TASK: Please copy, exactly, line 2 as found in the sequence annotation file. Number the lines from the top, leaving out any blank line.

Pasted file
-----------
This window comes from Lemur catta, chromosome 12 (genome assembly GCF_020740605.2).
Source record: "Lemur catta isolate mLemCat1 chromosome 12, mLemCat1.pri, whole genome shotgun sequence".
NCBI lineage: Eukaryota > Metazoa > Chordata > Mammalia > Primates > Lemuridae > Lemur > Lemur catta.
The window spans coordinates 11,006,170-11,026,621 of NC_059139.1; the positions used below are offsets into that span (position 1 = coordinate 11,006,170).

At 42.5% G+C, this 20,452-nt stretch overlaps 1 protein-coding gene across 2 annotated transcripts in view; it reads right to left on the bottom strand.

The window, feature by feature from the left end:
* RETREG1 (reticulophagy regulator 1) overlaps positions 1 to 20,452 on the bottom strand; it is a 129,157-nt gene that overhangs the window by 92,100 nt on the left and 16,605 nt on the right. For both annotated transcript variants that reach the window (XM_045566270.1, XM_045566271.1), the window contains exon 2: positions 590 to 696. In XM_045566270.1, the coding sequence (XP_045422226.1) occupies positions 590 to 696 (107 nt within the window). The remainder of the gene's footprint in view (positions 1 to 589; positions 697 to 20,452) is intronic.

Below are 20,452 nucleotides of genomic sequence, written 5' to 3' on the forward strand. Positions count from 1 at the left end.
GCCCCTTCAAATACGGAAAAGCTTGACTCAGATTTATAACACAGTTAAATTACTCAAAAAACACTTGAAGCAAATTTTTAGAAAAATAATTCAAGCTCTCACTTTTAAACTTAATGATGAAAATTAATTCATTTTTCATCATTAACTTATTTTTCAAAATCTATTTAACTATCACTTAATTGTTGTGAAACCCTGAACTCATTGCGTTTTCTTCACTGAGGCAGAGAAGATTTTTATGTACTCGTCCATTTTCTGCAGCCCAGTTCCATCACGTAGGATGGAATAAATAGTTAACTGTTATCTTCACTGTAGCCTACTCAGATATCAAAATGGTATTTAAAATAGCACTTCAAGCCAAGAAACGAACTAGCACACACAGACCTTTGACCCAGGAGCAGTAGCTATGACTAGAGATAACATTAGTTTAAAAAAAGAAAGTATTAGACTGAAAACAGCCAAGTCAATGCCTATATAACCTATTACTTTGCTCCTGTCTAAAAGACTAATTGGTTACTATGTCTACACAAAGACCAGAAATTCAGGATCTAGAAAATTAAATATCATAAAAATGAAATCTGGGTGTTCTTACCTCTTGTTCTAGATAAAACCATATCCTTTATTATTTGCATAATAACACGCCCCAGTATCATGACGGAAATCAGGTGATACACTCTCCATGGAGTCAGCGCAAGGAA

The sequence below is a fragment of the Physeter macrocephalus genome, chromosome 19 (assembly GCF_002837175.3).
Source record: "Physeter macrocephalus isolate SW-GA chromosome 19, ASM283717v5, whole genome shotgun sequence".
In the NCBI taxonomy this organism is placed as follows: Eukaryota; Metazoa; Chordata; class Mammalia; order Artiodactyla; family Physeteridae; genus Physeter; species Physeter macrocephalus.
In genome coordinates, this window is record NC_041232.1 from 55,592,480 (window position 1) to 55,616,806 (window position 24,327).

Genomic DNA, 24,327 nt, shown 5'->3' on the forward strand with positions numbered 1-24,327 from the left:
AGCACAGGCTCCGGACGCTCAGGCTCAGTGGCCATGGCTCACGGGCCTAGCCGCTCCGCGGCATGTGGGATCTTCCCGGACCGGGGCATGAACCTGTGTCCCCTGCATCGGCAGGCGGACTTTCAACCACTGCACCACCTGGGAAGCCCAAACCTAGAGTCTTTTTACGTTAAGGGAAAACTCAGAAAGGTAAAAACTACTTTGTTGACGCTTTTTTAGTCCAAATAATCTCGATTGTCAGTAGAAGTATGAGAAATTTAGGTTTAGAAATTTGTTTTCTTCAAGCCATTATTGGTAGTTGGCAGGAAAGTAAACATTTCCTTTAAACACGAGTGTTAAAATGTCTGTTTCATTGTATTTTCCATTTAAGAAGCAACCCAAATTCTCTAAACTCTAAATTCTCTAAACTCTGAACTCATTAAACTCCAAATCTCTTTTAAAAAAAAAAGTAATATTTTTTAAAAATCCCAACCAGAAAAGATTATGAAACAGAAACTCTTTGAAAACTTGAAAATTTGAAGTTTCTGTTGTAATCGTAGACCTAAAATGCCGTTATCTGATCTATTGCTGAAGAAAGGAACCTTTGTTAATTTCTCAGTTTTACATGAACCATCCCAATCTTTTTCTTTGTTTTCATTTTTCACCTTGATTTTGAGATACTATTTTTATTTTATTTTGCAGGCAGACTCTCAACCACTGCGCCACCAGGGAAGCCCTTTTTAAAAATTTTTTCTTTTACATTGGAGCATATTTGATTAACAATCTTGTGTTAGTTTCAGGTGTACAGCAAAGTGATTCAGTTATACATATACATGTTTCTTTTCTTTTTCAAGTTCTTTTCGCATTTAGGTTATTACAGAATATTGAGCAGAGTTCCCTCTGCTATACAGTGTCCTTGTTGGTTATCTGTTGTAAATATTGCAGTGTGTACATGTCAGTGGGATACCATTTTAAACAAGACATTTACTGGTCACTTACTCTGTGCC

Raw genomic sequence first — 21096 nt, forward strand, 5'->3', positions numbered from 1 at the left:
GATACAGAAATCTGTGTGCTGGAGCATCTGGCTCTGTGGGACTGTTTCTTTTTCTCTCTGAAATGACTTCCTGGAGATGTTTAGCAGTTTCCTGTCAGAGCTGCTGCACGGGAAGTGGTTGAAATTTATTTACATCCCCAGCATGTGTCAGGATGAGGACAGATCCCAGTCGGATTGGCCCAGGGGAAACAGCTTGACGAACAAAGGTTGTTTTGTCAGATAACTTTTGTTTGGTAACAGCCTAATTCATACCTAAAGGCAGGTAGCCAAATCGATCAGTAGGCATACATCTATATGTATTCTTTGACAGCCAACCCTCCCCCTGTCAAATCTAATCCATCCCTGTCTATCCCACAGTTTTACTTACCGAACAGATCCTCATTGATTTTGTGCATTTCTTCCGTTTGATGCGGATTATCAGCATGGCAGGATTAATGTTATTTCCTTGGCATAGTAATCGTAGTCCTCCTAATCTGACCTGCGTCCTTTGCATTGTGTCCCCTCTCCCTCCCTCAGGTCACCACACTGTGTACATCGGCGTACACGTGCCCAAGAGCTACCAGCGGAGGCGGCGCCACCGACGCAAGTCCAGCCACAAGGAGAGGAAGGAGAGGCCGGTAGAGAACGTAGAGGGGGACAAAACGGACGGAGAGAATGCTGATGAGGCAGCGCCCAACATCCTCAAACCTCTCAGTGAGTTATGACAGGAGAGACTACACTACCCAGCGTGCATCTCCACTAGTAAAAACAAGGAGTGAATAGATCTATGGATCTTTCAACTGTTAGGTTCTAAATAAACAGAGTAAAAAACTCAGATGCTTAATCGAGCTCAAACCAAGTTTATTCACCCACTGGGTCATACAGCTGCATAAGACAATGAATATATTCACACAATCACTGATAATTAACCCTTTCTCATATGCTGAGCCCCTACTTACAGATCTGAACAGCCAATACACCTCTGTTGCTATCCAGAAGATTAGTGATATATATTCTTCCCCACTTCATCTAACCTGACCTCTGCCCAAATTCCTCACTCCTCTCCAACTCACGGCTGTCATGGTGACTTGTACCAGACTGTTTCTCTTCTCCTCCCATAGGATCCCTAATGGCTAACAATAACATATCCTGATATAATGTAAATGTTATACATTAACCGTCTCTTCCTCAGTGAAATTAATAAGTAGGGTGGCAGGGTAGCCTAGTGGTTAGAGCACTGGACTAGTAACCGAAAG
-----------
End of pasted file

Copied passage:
Source record: "Lemur catta isolate mLemCat1 chromosome 12, mLemCat1.pri, whole genome shotgun sequence".